Airport neighborhood relocations based on noise, not safety - News, Weather & Sports

Regional Airport Authority: neighborhood relocations based on noise, not safety

Scott Ratterman Scott Ratterman
Burt Deutsch Burt Deutsch
Empty lots where homes once stood in Louisville's Edgewood neighborhood. Empty lots where homes once stood in Louisville's Edgewood neighborhood.
One of the few homes remaining in Edgewood. One of the few homes remaining in Edgewood.
A map of the neighborhoods targeted for buyout by the regional Airport Authority. A map of the neighborhoods targeted for buyout by the regional Airport Authority.

LOUISVILLE, KY (WAVE) - One day after a UPS plane traveling from Louisville to Birmingham, crashed in a field just north of the Alabama airport, some residents living near Louisville International Airport began questioning their own safety.

"You still hear the rumble and the vibration of the house from the planes flying over," said Scott Ratterman, a resident of Louisville's Edgewood neighborhood. "You've still got it in the back of your head, 'hopefully that plane doesn't crash into your house'."

Ratterman lives with his grandparents in a home within the path of Louisville International Airports flights. In addition to worrying about issues with the planes, Ratterman said he now also worries about break-ins at his family's home.

"We are the only house on the whole block," said Ratterman.

To the north and to the south, the Ratterman home is surrounded by vacant lots. The land has been bought out by the Regional Airport Authority, but not for safety reasons. Instead, the buyouts are part of the RAA's noise mitigation program.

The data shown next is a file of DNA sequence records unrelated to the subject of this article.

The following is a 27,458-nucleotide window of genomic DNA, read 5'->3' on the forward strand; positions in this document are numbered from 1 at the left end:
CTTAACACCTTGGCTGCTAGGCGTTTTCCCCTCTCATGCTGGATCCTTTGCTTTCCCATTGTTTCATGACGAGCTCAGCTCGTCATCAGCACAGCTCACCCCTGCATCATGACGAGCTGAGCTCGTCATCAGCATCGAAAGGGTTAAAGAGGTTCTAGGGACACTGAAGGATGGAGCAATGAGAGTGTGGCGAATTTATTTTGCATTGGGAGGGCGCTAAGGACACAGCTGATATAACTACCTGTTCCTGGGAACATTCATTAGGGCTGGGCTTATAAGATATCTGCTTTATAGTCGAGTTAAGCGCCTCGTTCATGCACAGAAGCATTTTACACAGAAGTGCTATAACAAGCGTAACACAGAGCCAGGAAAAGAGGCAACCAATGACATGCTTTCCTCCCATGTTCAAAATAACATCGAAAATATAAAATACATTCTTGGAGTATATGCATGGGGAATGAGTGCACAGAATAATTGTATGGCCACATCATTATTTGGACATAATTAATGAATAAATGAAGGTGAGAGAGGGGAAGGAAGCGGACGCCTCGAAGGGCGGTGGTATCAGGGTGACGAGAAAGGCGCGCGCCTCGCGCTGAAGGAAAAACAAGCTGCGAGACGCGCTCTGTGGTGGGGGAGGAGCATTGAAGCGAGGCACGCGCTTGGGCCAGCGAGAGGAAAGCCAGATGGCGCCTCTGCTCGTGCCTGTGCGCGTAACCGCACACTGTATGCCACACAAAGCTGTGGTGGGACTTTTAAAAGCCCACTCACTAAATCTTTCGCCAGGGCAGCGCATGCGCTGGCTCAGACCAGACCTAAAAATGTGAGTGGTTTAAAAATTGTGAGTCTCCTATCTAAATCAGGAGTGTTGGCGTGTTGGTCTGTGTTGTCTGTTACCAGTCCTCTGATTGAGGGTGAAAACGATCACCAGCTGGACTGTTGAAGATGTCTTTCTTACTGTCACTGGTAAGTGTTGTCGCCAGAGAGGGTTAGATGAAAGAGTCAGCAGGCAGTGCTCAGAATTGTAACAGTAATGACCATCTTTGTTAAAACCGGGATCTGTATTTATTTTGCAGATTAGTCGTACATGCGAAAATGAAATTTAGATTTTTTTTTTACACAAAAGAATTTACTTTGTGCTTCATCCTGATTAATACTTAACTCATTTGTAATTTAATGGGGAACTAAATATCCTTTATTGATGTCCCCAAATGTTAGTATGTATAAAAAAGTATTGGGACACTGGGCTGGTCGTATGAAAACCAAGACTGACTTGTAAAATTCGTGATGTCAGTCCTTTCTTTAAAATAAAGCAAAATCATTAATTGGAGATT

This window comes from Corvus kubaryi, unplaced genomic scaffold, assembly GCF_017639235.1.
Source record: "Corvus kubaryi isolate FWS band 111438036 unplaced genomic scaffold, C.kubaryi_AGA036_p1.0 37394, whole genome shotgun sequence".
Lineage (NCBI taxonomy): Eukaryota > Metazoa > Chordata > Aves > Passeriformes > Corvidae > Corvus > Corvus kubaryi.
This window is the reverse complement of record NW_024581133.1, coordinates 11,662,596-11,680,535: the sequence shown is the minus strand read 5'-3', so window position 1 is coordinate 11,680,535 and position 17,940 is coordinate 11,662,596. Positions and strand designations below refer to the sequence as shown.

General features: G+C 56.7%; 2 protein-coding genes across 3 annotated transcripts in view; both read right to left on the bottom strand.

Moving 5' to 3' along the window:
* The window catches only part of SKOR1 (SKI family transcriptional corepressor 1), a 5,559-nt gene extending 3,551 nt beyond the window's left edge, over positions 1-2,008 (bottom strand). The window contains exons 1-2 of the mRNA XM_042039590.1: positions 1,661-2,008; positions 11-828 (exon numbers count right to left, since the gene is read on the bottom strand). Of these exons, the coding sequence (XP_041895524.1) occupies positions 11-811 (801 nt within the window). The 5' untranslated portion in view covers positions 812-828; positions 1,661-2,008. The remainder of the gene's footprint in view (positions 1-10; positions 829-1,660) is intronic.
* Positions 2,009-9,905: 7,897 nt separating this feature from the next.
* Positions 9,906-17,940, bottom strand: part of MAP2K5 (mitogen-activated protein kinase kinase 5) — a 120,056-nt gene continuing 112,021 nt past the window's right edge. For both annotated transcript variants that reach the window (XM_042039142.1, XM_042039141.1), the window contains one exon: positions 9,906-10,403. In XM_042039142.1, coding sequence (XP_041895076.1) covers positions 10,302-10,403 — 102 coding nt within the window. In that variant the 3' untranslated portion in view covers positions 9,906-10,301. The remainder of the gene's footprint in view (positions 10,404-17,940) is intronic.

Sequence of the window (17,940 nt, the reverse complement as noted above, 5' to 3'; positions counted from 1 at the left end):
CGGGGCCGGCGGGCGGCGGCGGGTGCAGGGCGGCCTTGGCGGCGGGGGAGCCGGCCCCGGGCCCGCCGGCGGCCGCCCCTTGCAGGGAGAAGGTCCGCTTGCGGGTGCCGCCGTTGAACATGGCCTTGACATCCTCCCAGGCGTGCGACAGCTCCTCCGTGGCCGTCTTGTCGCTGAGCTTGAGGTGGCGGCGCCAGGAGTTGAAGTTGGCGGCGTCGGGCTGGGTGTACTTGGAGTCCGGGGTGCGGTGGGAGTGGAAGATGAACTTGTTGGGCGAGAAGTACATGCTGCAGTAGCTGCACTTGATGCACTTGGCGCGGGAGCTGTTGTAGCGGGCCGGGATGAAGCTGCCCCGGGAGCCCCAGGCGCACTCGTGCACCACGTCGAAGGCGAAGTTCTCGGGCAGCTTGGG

"We performed noise modeling that showed where there were areas that were getting the most noise," said Burt Deutsch, RAA Voluntary Residential Relocation Program Manager.

"There are two principle components to the program," began Deutsch. "The first part of the program was the program that was started by the city and the county in 1989 and that involved the neighborhoods of Highland Park, Prestonia, and Standiford."

Deutsch said the Regional Airport Authority took over the program in 1991, completing the acquisition of the above neighborhoods for the expansion of the airport approved by the Federal Aviation Administration the same year.

"The second program started in about 1994 and it is what we call the Part 150 program," said Deutsch. "That is the federally funded program and it involved other neighborhoods primarily where people had come in and petitioned to be acquired for noise purposes."

Neighborhoods included in this phase of noise mitigation program included Ashton Adair, Edgewood, Knopp-Melton, and Minors Lane areas.

"All together, the program involves about 3,740 homes," said Deutsch. "In Edgewood we started off with about 817 homes and we have acquired 802."

The Ratterman family home is one of the remaining 15.

"The airport's been buying everybody out," said Ratterman. ""My grandpa won't sell until he dies."

According to Deutsch, the Regional Airport Authority uses federal funds to acquire homes, but those funds are now running low. Deutsch said, currently, there is not enough money to buy the remaining 53 homes on the identified on the RAA's Voluntary Residential Relocation list.

"We do not make an offer unless we have funds available to buy the home," began Deutsch. "So we are currently not making offers. We are waiting for some grants from the federal government."

That's welcomed news to residents interested in staying put, like the Rattermans.

"That's good," said Ratterman. "That's going to raise the value of my house."

For anyone else now worried after the Birmingham UPS crash, however, it means relocating at the airport's expense will have to wait.

Deutsch said he's optimistic federal funds in the form of grants will come about in the next couple months allowing the noise mitigation program to continue acquiring homes.

For more information about the Regional Airport Authority's Part 150 Voluntary Residential Relocation Program, visit

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